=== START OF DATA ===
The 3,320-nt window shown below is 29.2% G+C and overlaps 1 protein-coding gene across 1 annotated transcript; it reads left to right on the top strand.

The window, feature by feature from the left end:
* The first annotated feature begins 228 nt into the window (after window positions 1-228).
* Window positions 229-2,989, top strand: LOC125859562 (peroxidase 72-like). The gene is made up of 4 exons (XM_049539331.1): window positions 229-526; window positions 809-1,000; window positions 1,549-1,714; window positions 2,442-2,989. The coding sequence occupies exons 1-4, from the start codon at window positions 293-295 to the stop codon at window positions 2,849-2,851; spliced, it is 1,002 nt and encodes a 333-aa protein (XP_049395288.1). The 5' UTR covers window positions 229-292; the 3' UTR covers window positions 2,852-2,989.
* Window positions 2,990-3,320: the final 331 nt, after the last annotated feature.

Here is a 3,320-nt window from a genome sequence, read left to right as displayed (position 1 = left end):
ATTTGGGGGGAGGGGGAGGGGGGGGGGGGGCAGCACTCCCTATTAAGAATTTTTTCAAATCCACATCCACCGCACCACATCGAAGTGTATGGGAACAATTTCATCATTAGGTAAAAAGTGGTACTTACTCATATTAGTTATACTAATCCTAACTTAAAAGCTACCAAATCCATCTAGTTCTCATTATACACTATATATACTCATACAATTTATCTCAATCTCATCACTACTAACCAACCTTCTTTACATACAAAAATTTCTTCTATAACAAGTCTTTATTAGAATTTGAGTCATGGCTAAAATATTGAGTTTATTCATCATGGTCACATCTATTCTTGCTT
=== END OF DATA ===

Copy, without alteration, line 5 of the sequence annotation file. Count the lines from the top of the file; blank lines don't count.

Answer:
* Window positions 2,990-3,320: the final 331 nt, after the last annotated feature.